We’re being pummeled by rain this week—flood alerts are out, especially for the northern Willamette Valley. It’s fine weather for catching up on indoor projects, reading, or simply thinking about things. I packed my photo bag and drove to Thompson’s Mills yesterday morning, my first visit since returning from the Southwest—I needed a breather from editing sandstone.
Inclement weather is also disruptive—when I went to the basement (the millrace was rising almost imperceptibly and, I suspect, flooded it in the evening) I drew a blank. My thoughts swirled like the cold waters outside. Nothing looked picture-worthy. I returned to the office, warming my hands on a mug of coffee. No reason to push—I had ample time. People came and went through the outer office door, and during a short break in the gloom bright sunshine fell across the glass door knob—and in that instant I found clarity again.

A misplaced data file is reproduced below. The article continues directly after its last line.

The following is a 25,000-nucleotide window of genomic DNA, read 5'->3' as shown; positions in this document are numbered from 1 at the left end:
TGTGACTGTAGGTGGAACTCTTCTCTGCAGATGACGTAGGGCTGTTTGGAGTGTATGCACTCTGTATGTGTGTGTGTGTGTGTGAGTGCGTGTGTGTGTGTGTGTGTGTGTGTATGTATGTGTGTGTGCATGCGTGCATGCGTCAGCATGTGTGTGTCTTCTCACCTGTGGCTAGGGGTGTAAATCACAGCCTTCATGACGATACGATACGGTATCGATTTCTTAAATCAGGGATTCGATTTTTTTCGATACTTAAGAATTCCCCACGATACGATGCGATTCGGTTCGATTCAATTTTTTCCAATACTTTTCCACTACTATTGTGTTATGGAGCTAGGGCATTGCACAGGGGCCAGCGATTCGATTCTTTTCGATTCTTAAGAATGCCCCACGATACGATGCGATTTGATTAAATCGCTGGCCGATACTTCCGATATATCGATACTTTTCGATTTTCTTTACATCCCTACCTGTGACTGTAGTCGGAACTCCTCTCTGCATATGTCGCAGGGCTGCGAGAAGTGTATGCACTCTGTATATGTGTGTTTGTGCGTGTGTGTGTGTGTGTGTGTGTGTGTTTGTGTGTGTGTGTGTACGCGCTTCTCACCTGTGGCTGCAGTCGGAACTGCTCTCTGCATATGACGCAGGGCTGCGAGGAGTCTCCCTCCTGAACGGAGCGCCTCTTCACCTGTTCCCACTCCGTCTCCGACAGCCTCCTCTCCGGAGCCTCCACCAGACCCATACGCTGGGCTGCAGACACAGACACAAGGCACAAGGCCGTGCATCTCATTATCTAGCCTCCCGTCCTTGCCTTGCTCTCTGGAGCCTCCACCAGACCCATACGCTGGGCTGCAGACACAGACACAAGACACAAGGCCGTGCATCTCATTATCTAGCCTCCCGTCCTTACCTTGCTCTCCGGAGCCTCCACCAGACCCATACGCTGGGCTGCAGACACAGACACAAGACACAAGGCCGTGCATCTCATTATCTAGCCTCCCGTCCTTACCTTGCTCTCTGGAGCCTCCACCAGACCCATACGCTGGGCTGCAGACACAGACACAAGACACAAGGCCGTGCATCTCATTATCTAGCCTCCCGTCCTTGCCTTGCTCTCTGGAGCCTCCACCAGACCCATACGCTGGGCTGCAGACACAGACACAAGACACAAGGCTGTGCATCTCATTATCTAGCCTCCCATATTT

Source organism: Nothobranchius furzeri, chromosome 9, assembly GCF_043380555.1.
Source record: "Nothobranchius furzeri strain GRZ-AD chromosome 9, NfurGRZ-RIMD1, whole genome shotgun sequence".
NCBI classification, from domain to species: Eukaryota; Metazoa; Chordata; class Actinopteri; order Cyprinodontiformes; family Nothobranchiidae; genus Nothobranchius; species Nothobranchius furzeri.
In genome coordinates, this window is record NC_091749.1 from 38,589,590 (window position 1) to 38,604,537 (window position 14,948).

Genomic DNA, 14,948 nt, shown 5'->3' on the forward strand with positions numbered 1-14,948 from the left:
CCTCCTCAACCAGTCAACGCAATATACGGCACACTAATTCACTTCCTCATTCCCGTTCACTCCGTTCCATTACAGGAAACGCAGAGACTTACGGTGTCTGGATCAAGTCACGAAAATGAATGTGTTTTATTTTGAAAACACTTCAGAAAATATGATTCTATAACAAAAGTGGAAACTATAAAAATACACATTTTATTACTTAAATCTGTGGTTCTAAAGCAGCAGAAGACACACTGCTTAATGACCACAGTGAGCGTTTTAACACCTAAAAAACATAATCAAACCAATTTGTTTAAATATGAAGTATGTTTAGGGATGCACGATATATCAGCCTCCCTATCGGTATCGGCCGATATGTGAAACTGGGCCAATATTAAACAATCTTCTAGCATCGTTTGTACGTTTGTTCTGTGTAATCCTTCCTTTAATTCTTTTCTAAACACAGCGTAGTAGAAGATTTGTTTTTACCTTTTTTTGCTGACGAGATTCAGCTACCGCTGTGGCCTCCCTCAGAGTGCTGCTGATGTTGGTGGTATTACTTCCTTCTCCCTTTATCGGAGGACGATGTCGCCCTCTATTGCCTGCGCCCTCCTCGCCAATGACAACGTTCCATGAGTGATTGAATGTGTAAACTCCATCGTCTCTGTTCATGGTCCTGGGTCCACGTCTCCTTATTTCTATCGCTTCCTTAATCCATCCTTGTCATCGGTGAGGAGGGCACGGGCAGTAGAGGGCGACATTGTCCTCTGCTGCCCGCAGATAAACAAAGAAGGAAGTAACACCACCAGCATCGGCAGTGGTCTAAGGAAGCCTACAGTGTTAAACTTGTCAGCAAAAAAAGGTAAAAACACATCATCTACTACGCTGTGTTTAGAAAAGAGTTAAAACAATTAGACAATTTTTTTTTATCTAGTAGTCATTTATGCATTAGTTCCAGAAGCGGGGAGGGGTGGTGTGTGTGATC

Back home, I started editing photos from the Moab, Utah, area, where Ulrich and I had driven after Hanksville. I’d done a solo walk at Delicate Arch, and the following day we’d joined local photographer Craig Carr for a strenuous hike to False Kiva, in Canyonlands National Park. Suddenly, with images crowding the computer screen, I had the same feeling I’d experienced in the morning as I began photographing at the mill. None of the pictures jumped out with flair. Antidote? Coffee, again. I opened a shot from the kiva and realized (not for the first time) that clarity—not unlike simplicity—doesn’t require details to be effective.